Only then can we reach out to each other with love and compassion and understanding, accepting each other as the Lord accepts each one of us.
This anniversary is also the day to focus on a life of service to God. The Declaration of Independence describes life as an unalienable right, but as Christians we believe that God has given us life so we can give it back to him. In Luke 20, Jesus illustrates this point quite clearly when a group of spies come to him, sent by the Jewish chief priests and scribes. They’re trying to trap him and hand him over to the authority of the Roman governor. They ask Jesus, “Teacher, we know that you are right in what you say and teach, and you show deference to no one, but teach the way of God in accordance with truth. Is it lawful for us to pay taxes to the emperor, or not?”
Jesus perceives their craftiness, realizing that a “yes” answer will get him in trouble with the Jews and a “no” answer will put him in hot water with the Romans. So he says, “Show me a denarius.” (Jesus is pretty crafty himself, revealing that even these pious Jews carry Roman coins!)
“Whose head and whose title does it bear?” asks Jesus. They say, “The emperor’s.” So Jesus says to them, “Then give to the emperor the things that are the emperor’s, and to God the things that are God’s” (Luke 20:20-25).
On one level, Jesus is giving a simple “separation of church and state” answer, which would certainly please Thomas Jefferson, the author of the Declaration of Independence and the Statute for Religious Freedom. Jesus is saying that we are to give to the state the things that belong to the state, including our fair share of taxes and other obligations of citizenship. Once we’ve taken care of the state’s business, we can give to God the things that belong to God. This is an important separation, keeping the state out of the church’s business and the church out of the state’s. (Which is why I try to refrain from speaking about our president - difficult to be sure!)
But on a deeper level, Jesus is saying that the emperor’s money is hardly worthy of consideration. It’s as though he’s stating, “The denarius belongs to the emperor, so give it to him. It means nothing to God!” What really matters is that we give ourselves completely to God — heart, mind and spirit. Just as the image of the emperor is stamped on the Roman coin, the image of God is stamped on each one of us. When we give ourselves to God, we are giving to God the things that are God’s.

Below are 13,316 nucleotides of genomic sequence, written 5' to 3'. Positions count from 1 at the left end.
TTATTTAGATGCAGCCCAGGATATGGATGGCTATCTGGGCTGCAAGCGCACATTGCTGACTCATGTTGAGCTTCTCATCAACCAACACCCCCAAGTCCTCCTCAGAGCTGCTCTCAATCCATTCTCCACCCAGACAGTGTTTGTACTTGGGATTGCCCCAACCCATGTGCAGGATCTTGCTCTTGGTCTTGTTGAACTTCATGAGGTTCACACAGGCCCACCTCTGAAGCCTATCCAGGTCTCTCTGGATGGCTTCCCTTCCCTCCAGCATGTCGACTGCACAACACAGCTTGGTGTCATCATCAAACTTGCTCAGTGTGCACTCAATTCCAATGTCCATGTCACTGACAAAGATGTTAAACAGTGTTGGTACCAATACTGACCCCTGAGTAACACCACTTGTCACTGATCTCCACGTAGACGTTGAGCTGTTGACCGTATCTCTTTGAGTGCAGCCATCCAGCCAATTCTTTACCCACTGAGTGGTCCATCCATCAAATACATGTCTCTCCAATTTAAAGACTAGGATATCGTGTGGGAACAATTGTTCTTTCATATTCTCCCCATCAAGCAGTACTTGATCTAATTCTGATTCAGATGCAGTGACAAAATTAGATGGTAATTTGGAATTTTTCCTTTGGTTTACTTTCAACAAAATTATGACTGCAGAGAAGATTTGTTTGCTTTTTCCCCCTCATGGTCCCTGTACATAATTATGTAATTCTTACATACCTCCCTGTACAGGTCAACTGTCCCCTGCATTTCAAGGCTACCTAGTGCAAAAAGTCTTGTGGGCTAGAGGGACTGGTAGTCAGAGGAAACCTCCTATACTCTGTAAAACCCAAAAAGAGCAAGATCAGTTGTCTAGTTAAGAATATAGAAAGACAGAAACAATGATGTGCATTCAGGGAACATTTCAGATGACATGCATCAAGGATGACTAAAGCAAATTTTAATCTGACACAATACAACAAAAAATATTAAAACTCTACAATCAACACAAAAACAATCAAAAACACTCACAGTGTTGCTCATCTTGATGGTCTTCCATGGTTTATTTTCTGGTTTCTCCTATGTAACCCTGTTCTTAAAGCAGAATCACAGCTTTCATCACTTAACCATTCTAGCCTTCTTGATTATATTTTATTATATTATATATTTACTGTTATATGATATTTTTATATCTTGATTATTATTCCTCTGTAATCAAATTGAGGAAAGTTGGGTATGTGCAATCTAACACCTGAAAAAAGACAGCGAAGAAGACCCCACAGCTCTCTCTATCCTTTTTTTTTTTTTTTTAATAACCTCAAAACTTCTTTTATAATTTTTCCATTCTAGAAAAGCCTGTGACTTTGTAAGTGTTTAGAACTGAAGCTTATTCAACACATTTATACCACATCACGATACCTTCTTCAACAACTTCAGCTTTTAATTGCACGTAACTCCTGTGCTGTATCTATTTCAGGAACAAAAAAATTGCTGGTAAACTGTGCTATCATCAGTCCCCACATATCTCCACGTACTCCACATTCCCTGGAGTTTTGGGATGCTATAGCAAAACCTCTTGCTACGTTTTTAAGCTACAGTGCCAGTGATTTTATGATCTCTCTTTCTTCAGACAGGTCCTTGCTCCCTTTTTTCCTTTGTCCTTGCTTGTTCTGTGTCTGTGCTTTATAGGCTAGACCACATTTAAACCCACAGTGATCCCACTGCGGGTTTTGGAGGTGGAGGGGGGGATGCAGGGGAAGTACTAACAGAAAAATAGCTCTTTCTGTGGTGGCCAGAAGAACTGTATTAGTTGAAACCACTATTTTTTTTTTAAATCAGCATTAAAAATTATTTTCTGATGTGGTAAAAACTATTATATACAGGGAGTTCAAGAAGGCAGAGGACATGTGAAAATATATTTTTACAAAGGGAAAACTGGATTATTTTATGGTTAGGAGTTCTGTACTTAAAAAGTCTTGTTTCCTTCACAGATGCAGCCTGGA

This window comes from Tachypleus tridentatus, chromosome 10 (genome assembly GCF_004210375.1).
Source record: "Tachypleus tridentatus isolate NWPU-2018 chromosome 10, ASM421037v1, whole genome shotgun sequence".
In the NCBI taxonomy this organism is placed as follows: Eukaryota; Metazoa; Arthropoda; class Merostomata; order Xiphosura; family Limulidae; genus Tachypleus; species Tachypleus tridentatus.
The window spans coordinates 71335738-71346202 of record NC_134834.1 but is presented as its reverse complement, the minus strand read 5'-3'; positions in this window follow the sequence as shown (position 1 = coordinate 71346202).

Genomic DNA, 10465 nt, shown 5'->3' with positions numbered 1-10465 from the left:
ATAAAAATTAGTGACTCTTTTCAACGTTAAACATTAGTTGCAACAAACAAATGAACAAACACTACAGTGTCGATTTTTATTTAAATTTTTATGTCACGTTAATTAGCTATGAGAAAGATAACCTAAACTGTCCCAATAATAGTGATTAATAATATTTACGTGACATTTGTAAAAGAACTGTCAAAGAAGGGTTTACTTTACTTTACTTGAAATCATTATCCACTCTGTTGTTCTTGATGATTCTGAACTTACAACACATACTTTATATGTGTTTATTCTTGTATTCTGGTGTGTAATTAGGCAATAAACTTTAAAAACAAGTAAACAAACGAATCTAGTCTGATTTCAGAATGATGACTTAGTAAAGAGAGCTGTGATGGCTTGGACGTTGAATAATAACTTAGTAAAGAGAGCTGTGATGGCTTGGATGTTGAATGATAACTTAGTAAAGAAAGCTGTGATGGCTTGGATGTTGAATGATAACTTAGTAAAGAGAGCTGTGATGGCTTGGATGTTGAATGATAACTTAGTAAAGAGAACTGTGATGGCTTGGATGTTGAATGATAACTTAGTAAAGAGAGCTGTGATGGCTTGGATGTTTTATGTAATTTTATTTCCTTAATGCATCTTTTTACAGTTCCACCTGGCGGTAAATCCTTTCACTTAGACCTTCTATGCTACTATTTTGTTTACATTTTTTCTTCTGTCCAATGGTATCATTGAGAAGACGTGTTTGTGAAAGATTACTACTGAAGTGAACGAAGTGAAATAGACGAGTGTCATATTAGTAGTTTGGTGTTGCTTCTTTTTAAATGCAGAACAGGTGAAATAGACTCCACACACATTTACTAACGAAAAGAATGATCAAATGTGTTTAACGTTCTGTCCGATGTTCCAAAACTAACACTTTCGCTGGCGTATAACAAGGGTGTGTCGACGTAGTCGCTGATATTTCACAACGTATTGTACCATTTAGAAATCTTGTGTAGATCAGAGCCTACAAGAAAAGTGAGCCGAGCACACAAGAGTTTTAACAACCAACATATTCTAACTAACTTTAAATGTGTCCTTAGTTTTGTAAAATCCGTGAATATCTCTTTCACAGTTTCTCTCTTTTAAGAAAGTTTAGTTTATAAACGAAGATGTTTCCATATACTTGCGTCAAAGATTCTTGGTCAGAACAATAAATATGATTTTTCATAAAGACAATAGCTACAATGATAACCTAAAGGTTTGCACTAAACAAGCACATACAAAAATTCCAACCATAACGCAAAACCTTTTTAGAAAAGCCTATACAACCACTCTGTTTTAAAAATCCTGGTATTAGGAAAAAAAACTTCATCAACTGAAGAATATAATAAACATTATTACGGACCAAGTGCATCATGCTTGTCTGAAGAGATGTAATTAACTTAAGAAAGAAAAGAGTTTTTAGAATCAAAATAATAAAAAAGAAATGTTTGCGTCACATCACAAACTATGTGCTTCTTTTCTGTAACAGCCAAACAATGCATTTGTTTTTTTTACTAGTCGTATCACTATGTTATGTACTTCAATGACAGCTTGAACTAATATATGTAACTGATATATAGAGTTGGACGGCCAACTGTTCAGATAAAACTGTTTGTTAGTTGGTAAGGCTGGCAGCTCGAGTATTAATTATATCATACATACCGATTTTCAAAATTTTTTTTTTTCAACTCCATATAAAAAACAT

We do this whenever we use our intellectual, spiritual and relational gifts to advance God’s work in the world. Helping a low-income family develop a budget, praying for the sick and the suffering at a service of healing, gathering a small group for Bible study or a mission project — all these are ways of giving our life to God. We aren’t our own; we are the Lord’s. God has given us life so we can give it back to God.
This Fourth of July is also the day to concentrate on liberty and on the freedom we have as Christians. The signers of the Declaration of Independence were anxious to escape from the tyranny of the king of Great Britain, but our bondage today is to another tyrant — human sinfulness. In John 8, Jesus says, “Very truly, I tell you, everyone who commits sin is a slave to sin” (8:34). We understand how sin can trap us because we’ve discovered how gambling makes us want to gamble more, whether we win or lose. We’ve found that drinking problems tend to get worse instead of better until we discover that we’re powerless over alcohol and need professional help. We’ve come to see how cheating gets easier and easier until we get caught. And then we’re trapped. As humans, all of us have our addictions - some good, but many bad.
But there is a way out. “If you continue in my word, you are truly my disciples,” says Jesus, “and you will know the truth, and the truth will make you free” (8:31-32). Jesus is the way, the truth and the life. When we follow him, we gain freedom from sin and a new, abundant life. “If the Son makes you free,” promises Jesus, “you will be free indeed” (8:36).
Each of us needs forgiveness. Each of us needs independence from slavery to sin. The good news is that we gain this freedom when we put our trust in Christ and follow him in faith.